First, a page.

Show Less
Restricted access

Whiteness Is the New South Africa

Qualitative Research on Post-Apartheid Racism

Series:

Christopher B. Knaus and M. Christopher Brown II

In 1994, the world joined South Africa in celebration of the results of its first democratic election. The results, emblazoned on the world’s memory with President Nelson Mandela waving to a multiracial crowd, signified the end of apartheid and an emerging new era of hope. However, Mandela’s recent death has given birth to a more critical view of his «Rainbow Nation.» No matter how examined, education in South Africa remains steadfastly unequal, with many White children retaining the educational privileges inherent to apartheid. White children in South Africa overwhelmingly attend wealthy, fully resourced schools, while the vast majority of Black and Coloured children attend woefully underresourced schools.
Based upon three sets of studies in schools in and around Cape Town, Whiteness Is the New South Africa highlights drastic racial disparities, suggesting that educational apartheid continues unabated, potentially fostering future generations of impoverished Black and Coloured communities. This book suggests that South Africa remains committed to stifling the intellectual, emotional, and economic development of Black and Coloured youth, while simultaneously investing in White children.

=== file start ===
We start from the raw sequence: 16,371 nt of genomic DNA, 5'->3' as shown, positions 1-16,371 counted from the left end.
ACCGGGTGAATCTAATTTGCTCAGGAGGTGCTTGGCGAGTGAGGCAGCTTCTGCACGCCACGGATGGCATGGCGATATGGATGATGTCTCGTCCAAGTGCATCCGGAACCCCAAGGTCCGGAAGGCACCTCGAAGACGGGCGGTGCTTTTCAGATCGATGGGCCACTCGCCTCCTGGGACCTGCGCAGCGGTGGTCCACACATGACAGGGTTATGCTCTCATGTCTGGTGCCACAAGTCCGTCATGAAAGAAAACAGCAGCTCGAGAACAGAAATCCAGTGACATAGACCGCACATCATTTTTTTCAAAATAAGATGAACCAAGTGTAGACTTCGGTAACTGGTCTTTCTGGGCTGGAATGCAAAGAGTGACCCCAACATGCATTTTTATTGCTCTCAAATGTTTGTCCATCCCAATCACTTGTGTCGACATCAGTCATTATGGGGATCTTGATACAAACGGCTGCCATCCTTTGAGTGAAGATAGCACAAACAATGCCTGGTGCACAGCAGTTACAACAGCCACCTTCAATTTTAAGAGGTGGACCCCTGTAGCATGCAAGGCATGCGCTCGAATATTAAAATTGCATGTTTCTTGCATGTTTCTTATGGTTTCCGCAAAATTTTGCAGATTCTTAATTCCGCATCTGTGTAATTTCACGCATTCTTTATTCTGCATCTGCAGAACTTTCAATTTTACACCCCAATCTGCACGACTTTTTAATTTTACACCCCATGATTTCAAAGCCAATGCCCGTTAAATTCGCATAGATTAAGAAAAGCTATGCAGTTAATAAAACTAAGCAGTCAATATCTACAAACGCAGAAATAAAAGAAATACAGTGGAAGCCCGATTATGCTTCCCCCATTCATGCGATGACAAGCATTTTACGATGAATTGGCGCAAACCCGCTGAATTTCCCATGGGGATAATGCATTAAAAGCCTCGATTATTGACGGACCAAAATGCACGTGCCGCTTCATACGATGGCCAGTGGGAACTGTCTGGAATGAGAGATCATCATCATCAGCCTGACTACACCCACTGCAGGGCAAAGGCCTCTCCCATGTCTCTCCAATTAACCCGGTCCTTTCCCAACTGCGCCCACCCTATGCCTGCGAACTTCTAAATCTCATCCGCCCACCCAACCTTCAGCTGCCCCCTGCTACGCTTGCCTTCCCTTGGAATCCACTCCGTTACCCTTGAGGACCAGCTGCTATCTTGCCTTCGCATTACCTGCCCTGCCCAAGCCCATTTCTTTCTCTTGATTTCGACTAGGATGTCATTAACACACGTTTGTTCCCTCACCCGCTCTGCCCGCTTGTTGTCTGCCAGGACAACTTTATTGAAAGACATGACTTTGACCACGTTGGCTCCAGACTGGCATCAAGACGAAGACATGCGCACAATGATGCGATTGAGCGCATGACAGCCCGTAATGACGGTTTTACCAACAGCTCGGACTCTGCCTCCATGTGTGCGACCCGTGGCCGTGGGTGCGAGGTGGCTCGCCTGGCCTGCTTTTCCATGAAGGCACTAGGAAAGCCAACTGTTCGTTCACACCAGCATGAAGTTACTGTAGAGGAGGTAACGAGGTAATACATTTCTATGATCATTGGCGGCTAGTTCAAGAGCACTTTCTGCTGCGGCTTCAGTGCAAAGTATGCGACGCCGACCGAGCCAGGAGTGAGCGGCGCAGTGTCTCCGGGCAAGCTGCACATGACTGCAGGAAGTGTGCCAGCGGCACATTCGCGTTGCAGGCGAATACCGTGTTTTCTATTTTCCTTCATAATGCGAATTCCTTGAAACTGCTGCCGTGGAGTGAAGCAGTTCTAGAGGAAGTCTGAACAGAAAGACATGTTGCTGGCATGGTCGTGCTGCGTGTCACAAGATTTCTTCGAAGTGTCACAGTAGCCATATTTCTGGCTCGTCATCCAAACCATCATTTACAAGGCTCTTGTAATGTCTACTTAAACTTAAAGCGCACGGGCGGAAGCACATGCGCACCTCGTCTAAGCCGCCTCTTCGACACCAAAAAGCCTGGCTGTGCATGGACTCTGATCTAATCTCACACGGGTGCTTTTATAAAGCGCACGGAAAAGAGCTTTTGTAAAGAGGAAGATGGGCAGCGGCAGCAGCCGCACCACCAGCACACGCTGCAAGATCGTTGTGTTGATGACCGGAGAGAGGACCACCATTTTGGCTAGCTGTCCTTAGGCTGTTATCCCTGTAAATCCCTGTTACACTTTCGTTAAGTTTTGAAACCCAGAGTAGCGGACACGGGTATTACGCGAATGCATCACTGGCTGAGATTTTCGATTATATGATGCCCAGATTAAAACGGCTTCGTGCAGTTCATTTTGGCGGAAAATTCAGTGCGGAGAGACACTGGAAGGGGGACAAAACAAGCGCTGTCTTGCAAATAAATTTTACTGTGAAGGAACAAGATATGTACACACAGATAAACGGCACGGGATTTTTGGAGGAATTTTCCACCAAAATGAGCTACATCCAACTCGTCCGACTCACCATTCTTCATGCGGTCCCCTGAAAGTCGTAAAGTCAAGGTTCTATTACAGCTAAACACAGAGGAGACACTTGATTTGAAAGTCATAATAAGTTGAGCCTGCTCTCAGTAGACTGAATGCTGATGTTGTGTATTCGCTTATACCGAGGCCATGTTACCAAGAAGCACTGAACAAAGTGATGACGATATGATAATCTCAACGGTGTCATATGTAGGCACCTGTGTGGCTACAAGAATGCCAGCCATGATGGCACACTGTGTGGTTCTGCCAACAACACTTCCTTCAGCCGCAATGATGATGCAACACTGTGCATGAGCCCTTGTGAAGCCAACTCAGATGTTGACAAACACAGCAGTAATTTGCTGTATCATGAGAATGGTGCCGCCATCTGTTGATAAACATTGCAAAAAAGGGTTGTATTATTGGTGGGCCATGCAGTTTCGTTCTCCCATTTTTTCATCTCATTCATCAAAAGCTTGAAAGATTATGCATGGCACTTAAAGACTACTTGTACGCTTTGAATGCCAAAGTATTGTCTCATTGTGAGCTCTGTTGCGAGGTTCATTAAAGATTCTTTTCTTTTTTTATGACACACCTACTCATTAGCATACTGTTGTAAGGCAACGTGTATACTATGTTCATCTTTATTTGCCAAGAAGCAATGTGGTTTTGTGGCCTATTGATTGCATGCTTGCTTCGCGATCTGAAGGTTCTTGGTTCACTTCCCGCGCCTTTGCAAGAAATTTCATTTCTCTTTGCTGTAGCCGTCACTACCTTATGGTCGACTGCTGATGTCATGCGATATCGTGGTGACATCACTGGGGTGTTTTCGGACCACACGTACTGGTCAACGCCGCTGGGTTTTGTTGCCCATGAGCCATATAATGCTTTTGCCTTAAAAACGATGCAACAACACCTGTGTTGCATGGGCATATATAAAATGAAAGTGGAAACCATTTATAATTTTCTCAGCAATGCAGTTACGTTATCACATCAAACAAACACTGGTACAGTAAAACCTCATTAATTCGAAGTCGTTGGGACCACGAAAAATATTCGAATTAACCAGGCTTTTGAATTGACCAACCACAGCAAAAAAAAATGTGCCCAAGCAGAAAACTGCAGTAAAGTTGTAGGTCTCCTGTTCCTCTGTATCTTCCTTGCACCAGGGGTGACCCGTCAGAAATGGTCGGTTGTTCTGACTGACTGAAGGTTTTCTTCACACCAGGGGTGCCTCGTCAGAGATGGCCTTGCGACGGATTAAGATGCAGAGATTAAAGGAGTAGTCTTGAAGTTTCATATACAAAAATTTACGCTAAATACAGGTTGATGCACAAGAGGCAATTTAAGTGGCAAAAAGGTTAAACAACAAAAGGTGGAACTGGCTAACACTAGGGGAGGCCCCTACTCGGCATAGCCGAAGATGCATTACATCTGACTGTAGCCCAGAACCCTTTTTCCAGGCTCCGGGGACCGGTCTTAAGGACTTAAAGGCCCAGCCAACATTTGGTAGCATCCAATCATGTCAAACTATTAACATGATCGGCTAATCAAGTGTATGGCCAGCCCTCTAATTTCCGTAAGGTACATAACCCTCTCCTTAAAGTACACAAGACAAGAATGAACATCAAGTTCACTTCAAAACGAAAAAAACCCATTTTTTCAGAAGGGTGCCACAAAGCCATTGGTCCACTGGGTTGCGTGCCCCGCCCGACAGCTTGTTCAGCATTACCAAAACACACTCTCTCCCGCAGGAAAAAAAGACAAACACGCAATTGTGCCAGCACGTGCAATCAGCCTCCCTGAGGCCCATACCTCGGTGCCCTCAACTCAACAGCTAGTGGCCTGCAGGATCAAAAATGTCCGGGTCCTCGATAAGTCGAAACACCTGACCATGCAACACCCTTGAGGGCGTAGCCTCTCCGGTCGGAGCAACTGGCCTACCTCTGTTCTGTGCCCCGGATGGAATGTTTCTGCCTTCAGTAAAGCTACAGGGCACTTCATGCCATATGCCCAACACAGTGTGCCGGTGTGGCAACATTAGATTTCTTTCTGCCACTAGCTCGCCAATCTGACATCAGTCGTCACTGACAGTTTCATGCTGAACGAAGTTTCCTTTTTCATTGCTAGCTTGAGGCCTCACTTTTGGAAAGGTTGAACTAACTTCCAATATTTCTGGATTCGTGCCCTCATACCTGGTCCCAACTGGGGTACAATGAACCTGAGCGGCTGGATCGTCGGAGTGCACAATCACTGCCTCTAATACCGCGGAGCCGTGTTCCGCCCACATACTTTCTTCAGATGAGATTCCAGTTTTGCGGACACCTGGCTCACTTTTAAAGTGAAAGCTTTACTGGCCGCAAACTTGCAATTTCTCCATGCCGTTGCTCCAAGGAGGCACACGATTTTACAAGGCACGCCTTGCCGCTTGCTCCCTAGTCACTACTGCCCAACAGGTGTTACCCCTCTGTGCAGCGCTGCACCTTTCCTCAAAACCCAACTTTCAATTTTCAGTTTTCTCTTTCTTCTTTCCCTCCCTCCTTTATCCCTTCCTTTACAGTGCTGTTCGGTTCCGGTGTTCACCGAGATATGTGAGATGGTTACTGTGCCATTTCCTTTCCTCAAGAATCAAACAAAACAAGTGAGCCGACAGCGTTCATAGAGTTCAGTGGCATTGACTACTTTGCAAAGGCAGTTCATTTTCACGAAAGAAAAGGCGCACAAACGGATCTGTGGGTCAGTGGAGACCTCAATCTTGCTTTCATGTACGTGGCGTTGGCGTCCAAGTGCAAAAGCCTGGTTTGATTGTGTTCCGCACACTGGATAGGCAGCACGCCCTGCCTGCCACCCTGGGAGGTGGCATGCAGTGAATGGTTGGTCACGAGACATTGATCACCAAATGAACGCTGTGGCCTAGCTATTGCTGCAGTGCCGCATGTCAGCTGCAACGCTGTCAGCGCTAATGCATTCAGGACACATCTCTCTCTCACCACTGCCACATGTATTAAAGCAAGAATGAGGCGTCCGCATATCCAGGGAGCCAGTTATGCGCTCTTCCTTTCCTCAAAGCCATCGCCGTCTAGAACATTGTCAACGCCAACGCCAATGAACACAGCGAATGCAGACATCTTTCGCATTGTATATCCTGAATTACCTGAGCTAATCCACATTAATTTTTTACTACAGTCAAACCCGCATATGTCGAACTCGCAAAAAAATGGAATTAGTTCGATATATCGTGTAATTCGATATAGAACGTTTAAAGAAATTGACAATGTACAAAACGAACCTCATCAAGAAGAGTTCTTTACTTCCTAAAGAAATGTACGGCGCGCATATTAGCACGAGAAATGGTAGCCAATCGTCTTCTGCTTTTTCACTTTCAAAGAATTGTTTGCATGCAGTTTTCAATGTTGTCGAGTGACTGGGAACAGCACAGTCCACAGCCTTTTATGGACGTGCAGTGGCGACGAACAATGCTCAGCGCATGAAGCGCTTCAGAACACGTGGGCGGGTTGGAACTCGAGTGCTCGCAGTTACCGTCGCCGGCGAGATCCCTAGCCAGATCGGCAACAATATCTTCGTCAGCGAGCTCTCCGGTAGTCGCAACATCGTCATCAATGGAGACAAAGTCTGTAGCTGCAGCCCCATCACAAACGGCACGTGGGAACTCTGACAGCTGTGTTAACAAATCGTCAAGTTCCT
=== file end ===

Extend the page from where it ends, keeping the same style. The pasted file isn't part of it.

Show Summary Details
Restricted access

Series index

Extract

Shirley R. Steinberg, General Editor

The Critical Qualitative Research series examines societal structures that oppress and exclude so that transformative actions can be generated. This transformed research is activist in orientation. Because the perspective accepts the notion that nothing is apolitical, research projects themselves are critically examined for power orientations, even as they are used to address curricular, educational, or societal issues.

This methodological work challenges modernist orientations and universalist impositions, asking critical questions like: Who/what is heard? Who/what is silenced? Who is privileged? Who is disqualified? How are forms of inclusion and exclusion being created? How are power relations constructed and managed? How do different forms of privilege and oppression intersect to affect educational, societal, and life possibilities for various individuals and groups?

We are particularly interested in manuscripts that offer critical examinations of curriculum, policy, public communities, and the ways in which language, discourse practices, and power relations prevent more just transformations.

For additional information about this series or for the submission of manuscripts, please contact:

You are not authenticated to view the full text of this chapter or article.

This site requires a subscription or purchase to access the full text of books or journals.

Do you have any questions? Contact us.

Or login to access all content.